Times The Royal Family's Security Was Completely Compromised

It's no secret that the British royal family is one of the most heavily guarded dynasties in the world. The British royal family spends millions of pounds a year making sure that security is tight both at home, and when they venture out to events to greet their (hopefully) adoring public. However, no matter how many man-hours go into locking down a street or patrolling the halls of Buckingham Palace, security breaches can — and do — happen, more often than you think.

Over the years, there have been some truly terrifying encounters that the royals won't forget in a hurry, from kidnap attempts to projectiles. Despite the security teams' best efforts, breaches do occur. After all, when you're dealing with enormous crowds and palaces that are over 830,000 square feet, it's difficult to maintain a tight perimeter all the time. Some of these security breaches were near misses, while others were just a day in the life of the House of Windsor. Let's take a look at some of the most jaw-dropping security gaffes royals were subjected to, from a brush with a convicted murderer to bribery.

The queen's private driver accepted a bribe for a private tour

One thing any member of staff employed by the royal family knows is that the monarch's safety is totally paramount. Above all else, the king or queen must be taken care of and protected at all costs. It's part of the reason that employees are so heavily vetted. Not just anyone can be put in a position of trust, especially the monarch's chauffeur who must ensure they are delivered from A to B without a hitch. In 2009, Queen Elizabeth II's driver put her in harm's way for his own personal gain.

As ABC News reported at the time, some reporters claiming to be Middle Eastern businessmen gave driver Brian Sirjusingh around £1,000 to take a look at the queen's collection of cars. Evidently, Sirjusingh agreed to take the reporters into the inner sanctum of the garage without so much as a thought. After the palace found out about this unapproved tour, Sirjusingh was suspended from his duties. 

Per the Daily Mail, former Metropolitan Police chief superintendent Dai Davies noted the seriousness of the infraction. "I find it remarkable that anyone can enter the royal garage, for example, without having to pass through even a basic security swipe on the door," he said. "The Queen deserves better protection than that. Terrorist sleeper cells are a worry to our security services at the moment and just because someone passes a vetting procedure once, doesn't mean that they will never prove a danger in the future."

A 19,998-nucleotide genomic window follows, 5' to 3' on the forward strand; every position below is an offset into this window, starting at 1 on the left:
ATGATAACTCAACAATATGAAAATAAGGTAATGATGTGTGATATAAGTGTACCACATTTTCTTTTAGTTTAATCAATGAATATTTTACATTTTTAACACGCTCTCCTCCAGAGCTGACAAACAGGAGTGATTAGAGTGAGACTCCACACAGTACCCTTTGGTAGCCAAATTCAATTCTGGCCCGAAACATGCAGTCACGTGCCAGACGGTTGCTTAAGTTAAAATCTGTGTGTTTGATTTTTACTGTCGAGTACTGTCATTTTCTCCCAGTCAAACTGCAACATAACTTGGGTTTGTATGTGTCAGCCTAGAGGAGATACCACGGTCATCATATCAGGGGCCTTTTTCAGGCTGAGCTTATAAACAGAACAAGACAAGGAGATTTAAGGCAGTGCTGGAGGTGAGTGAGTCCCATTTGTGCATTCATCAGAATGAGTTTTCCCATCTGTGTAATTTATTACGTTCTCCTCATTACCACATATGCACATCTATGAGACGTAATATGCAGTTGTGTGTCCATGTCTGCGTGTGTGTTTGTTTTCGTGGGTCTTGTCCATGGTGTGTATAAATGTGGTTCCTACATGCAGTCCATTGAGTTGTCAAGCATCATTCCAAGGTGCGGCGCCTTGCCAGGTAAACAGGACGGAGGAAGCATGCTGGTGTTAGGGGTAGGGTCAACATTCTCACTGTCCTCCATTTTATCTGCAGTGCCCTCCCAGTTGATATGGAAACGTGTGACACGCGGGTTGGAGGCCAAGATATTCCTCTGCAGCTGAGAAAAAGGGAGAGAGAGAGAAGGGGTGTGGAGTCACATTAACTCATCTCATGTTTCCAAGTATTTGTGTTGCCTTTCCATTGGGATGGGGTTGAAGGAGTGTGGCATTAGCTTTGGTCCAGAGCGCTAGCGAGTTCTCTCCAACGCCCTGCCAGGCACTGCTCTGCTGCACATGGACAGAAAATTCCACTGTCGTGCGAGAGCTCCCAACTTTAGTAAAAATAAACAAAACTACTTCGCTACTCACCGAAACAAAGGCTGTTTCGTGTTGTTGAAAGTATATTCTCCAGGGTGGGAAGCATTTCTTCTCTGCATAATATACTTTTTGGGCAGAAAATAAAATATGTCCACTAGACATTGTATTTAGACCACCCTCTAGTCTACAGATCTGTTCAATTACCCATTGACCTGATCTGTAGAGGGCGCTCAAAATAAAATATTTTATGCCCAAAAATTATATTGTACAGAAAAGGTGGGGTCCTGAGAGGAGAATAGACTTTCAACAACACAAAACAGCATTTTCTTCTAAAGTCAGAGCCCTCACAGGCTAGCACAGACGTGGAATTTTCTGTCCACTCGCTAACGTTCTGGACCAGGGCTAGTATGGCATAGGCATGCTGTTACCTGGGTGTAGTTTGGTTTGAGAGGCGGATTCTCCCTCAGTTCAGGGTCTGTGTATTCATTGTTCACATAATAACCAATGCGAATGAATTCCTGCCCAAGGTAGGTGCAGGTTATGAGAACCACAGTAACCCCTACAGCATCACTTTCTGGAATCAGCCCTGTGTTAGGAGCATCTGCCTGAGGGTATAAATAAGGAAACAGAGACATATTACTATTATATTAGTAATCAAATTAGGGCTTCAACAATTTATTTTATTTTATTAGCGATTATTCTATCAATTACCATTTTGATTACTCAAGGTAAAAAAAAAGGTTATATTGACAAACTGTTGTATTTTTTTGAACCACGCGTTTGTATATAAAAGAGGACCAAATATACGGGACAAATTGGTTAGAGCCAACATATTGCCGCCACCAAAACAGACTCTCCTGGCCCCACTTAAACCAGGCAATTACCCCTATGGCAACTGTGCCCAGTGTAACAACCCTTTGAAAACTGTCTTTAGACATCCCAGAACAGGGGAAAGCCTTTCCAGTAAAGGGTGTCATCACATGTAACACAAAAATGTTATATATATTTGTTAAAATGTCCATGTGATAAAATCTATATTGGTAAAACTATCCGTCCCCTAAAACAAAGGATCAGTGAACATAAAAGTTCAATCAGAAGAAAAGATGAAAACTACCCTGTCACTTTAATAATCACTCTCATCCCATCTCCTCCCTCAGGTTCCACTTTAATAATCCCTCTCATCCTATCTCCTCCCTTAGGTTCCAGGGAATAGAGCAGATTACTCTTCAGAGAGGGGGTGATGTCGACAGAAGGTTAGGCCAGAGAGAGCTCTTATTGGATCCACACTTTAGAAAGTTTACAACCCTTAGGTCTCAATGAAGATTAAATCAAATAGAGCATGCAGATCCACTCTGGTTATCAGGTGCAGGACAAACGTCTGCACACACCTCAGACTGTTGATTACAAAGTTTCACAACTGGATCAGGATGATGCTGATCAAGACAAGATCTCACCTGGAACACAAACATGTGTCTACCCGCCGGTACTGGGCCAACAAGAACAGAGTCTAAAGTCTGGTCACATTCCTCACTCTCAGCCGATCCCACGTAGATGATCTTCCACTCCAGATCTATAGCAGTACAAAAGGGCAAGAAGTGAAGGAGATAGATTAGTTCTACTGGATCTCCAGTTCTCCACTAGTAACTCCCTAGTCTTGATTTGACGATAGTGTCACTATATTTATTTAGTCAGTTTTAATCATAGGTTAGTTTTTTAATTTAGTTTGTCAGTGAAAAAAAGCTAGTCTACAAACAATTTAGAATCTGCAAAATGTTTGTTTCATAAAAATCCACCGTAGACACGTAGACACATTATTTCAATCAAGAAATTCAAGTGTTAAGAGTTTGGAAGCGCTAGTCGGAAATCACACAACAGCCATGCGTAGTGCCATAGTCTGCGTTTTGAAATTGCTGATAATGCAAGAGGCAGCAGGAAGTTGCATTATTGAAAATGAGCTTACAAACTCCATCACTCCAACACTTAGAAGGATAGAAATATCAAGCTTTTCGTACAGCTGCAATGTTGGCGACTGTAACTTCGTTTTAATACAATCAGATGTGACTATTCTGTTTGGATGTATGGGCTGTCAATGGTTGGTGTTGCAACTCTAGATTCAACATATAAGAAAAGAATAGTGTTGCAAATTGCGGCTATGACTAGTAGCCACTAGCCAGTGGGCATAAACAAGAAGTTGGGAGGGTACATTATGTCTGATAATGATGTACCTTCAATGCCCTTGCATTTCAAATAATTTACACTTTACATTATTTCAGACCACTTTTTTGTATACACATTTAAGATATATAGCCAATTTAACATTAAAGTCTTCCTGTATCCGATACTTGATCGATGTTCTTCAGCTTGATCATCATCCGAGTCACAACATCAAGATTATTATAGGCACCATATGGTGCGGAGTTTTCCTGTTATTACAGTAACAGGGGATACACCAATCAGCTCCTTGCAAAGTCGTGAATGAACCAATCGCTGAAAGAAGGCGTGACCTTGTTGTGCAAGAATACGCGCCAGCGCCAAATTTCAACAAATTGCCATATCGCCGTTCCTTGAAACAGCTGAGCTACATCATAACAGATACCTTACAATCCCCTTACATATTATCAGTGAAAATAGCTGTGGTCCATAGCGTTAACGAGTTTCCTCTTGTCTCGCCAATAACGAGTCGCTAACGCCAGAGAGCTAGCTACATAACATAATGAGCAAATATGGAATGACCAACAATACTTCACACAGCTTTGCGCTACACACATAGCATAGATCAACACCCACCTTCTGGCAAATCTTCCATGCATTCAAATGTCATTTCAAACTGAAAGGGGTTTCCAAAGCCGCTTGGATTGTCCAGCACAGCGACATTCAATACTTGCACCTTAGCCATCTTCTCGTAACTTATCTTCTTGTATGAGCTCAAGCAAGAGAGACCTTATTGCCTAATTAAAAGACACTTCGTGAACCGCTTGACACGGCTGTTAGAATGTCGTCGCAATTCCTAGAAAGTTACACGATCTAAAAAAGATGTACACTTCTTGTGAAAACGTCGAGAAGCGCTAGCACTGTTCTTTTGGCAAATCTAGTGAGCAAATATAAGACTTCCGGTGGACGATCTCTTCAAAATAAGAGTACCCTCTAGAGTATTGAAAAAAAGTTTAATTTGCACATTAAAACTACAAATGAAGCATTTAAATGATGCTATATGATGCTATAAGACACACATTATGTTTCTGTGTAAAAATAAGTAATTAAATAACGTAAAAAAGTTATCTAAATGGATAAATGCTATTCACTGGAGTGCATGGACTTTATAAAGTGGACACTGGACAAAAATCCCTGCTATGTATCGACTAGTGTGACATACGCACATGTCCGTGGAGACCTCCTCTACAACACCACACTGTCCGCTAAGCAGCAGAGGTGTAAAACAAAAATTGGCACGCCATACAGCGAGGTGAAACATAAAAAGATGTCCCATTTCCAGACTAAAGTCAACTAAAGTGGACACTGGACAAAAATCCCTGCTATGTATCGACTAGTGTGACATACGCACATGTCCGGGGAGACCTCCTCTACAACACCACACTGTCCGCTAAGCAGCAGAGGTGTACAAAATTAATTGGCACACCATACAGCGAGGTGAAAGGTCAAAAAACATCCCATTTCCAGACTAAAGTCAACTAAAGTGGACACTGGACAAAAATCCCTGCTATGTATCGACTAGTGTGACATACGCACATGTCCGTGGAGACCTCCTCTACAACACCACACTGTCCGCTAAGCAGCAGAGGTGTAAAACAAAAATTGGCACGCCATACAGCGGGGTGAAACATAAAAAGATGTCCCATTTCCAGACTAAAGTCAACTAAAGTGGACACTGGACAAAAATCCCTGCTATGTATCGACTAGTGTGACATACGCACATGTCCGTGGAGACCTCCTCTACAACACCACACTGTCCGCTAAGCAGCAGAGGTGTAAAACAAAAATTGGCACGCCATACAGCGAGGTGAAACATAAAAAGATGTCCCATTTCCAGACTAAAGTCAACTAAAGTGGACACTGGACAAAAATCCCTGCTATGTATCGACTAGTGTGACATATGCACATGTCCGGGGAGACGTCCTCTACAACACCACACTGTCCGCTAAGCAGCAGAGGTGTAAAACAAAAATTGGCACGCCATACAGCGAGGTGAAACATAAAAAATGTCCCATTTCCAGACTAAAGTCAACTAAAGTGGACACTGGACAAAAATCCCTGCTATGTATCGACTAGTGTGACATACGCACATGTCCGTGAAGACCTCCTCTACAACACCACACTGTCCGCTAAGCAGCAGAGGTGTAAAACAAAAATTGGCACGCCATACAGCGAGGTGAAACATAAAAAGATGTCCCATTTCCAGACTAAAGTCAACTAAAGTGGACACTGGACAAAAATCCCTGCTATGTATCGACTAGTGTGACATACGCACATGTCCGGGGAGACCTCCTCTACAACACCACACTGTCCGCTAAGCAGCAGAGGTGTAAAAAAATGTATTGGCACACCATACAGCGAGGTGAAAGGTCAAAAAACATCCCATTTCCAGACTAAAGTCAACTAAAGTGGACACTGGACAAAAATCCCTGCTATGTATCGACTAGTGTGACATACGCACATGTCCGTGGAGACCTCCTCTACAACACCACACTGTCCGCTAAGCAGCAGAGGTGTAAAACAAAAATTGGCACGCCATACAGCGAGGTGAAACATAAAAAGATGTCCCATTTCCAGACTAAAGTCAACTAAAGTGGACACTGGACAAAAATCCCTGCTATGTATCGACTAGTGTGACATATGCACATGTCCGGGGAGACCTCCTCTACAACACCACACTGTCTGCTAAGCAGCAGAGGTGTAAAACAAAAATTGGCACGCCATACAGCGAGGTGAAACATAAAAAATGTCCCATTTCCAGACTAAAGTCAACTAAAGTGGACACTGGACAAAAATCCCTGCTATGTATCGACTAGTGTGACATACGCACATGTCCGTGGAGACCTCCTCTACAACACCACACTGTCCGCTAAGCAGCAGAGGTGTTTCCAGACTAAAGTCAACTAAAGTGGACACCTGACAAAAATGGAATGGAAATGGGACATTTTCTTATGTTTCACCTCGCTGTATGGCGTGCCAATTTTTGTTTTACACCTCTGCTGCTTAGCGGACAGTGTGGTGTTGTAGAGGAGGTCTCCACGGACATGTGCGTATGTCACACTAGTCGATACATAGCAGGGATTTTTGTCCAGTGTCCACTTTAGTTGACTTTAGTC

A man casually strolled past a strict security cordon

When the royals appear in public, it's important that cordons are put in place to stop things from getting out of control. Even well-meaning fans can get a little too excited and no one wants the royals to be swarmed. The police and security teams are so well-practiced at doing these cordons that they usually go off without a hitch, but shortly before King Charles III's coronation, one man casually came within touching distance of Prince William and Princess Catherine.

Per the Mirror, when Catherine and William paid a visit to a Soho pub in 2023, they were greeted by a sea of fans hoping to catch a glimpse of the prince and princess. Of course, there was a security team present as well as barriers between the royals and the commoners — but that did not stop one gentleman from accidentally wandering into the no-fly zone and walking right next to the royal couple. 

A security guard confirmed that the man posed no threat — he really was just trying to cut through the crowd with his shopping bag and get on with his day of errands — and Catherine smiled at the gaffe. Regardless, it was still a bit unnerving to see someone get so close to the royals with such ease.

A man broke into Queen Elizabeth II's chamber while she was sleeping

Perhaps the most famous security breach of all time came in 1982 when Queen Elizabeth II woke up to find a strange man in her bedroom. As The New York Times reported following the incident, Michael Fagan managed to break into Buckingham Palace by scaling a fence and entering through an unlocked window, before walking through the residence for around 15 minutes without raising suspicion. According to Scotland Yard's police report, "Fagan entered Her Majesty's bedroom at about 7:15 A.M. carrying one piece of the broken ashtray, with which he has said that he intended to slash his wrists in the presence of Her Majesty. He claimed that he had not entered the palace with this intention but that it formed in his mind for the first time when he saw the ashtray." 

Thankfully, Fagan did no such thing, but the rude awakening was enough to leave Elizabeth incredibly shaken. At the time, there was no guard outside her room and despite raising the alarm using the telephone next to her, it was several minutes before anybody arrived. As for why Fagan did what he did, no one really knows. He once blamed his behavior on hallucinogenic drugs, but also stated he was in love with the sovereign. Perhaps surprisingly, Fagan was never jailed for this incredible security breach, but he did spend time in a mental hospital after being tried for an unrelated crime.

Meghan Markle and Prince Harry were cut off

When Prince Harry and Meghan, Duchess of Sussex, decided they wanted out of the royal family and stepped down as senior royals, they were cut off from their security detail. Even though they decided to take a step back from the monarchy, Harry is and will always be a prince — and princes are still at risk. However, the Royal and VIP Executive Committee evidently didn't quite see it that way and decided it would no longer fund police protection for the couple. Harry and Meghan have paid for their own security team since, but they've had a few close calls, such as a paparazzi chase that they dubbed "near catastrophic" in 2023.